Brushing Off US Senate, Rouhani Says Iran's Goal Remains Finalizing Nuke Deal

President of Iran Hassan Rouhani said on Wednesday that the passage of a measure giving congressional lawmakers the ability to review a pending nuclear agreement should not interfere with his ultimate goal of signing a deal with the U.S. and other world powers in the coming months.

“What the U.S. Senate, Congress and others say is not our problem. We want mutual respect… We are in talks with the major powers and not with the Congress,” Rouhani said during speech in the northern Iranian city of Rasht. What the Iranian people and its government want, he added, is an to end international isolation by having “constructive interaction with the world and not confrontation.”

He did, however, reassert his country’s position that sanctions relief remains key to the deal.

“If there is no end to sanctions, there will not be an agreement,” Rouhani said. “The end of these negotiations and a signed deal must include a declaration of cancelling the oppressive sanctions on the great nation of Iran.”

On Tuesday, at the insistence of Democrats, a variety of “poison pill” provisions were removed at the last minute from a contentious bill demanding congressional review of a final nuclear accord between Iran and the U.S. This paved the way for unanimous passage through the Senate Foreign Relations Committee, after the White House lifted its opposition to the measure’s final language and all Democrats on the committee joined Republicans to approve it.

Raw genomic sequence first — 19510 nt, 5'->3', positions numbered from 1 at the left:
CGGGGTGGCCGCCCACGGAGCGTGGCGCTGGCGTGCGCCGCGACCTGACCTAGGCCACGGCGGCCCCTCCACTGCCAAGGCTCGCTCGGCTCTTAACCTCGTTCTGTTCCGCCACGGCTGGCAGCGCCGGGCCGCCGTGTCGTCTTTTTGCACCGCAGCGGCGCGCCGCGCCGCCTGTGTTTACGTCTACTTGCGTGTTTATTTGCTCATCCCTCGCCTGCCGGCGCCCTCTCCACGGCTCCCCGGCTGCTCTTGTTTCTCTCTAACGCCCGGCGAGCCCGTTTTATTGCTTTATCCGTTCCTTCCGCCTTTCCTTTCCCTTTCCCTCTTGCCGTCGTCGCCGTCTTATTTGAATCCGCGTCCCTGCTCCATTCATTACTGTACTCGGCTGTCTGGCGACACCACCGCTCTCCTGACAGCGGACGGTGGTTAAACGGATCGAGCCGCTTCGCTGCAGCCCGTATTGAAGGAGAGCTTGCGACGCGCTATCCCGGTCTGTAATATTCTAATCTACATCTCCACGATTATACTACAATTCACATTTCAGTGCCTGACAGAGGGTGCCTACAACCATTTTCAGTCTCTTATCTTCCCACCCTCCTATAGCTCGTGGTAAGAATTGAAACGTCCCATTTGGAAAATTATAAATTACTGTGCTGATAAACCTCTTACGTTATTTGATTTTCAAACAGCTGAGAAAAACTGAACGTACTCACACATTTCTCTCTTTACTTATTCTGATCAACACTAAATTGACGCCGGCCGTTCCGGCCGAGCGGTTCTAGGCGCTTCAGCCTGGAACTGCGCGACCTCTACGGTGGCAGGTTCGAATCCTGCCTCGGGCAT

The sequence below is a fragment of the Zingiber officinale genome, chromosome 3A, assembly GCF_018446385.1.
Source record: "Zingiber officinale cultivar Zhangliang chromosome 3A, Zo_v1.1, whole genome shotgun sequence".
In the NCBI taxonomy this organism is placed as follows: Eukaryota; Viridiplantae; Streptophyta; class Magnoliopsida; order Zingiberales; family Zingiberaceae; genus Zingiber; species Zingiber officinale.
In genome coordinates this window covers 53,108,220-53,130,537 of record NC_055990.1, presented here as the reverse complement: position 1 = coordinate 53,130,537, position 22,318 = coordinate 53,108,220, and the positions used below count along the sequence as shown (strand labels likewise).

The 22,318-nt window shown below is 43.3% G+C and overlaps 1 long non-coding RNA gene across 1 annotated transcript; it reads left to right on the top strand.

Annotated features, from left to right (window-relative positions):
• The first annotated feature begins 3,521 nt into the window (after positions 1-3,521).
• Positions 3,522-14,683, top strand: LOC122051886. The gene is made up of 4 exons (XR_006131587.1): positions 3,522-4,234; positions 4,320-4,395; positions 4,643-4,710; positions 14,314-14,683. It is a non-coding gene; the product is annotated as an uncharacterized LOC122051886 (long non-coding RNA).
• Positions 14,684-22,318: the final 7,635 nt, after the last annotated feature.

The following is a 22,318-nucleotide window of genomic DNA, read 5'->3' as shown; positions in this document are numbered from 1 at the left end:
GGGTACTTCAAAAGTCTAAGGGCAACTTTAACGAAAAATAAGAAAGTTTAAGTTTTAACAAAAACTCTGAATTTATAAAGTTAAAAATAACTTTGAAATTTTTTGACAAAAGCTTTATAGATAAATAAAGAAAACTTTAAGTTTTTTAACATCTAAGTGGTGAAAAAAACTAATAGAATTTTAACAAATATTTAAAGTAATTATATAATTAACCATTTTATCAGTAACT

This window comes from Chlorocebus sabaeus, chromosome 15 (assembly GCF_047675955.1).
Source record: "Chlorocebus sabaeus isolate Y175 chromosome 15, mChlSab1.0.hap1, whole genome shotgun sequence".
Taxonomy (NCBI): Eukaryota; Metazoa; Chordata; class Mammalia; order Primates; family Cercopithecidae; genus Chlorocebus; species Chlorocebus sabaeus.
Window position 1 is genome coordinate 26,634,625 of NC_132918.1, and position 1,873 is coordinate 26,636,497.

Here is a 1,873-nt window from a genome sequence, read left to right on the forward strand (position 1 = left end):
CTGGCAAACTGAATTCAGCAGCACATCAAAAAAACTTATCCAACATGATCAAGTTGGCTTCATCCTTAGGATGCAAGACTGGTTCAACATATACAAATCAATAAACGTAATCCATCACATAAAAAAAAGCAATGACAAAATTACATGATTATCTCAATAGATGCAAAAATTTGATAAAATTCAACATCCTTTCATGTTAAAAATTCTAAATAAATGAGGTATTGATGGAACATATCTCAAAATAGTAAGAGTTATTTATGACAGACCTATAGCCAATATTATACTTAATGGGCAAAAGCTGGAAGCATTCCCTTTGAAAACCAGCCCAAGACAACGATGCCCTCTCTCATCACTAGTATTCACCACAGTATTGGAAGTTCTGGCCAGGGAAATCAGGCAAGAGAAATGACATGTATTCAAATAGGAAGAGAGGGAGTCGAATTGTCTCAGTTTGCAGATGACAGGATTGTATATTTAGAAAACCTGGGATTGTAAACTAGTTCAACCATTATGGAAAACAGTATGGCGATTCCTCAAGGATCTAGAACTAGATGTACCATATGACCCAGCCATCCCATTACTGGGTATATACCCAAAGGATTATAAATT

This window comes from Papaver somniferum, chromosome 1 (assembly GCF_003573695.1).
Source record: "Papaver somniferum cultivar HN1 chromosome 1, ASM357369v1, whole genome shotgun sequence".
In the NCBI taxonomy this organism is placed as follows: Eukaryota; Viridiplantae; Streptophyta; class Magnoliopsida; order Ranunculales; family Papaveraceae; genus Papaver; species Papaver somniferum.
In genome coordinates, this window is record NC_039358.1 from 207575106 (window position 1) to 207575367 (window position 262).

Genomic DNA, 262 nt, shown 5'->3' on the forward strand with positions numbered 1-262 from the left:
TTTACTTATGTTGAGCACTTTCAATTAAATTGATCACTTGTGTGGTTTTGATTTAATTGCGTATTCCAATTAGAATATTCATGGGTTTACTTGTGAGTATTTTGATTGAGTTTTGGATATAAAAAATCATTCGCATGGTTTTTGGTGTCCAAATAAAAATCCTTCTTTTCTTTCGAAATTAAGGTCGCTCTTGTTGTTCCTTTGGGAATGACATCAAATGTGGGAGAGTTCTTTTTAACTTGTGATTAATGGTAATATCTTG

The bill will now head to the full Senate floor for a vote. Given the lifting of White House opposition, it is nearly certain to pass. The House is now working on passing a similar bill. President Obama has said—barring no significant changes are made or troubling amendments re-inserted—he will sign the measure if it reaches his desk.

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President Obama and his top foreign policy staff had pleaded at length with Senate lawmakers not to interfere legislatively, but ultimately conceded after the mechanics of the congressional review were softened from earlier versions.

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As the New York Times explains:

In response to the news from Washington, D.C., spokesperson for the Iranian Foreign Ministry Marzieh Afkham echoed Rouhani by saying that internal politics in the U.S. Congress would not derail the negotiations as they move forward towards the June deadline.

“That is an issue related to their domestic affairs. We are dealing with the American government,” she said at a news conference carried by state television on Wednesday. Afkham is the first female ambassador appointed to such a high rank within Iran’s Foreign Ministry.

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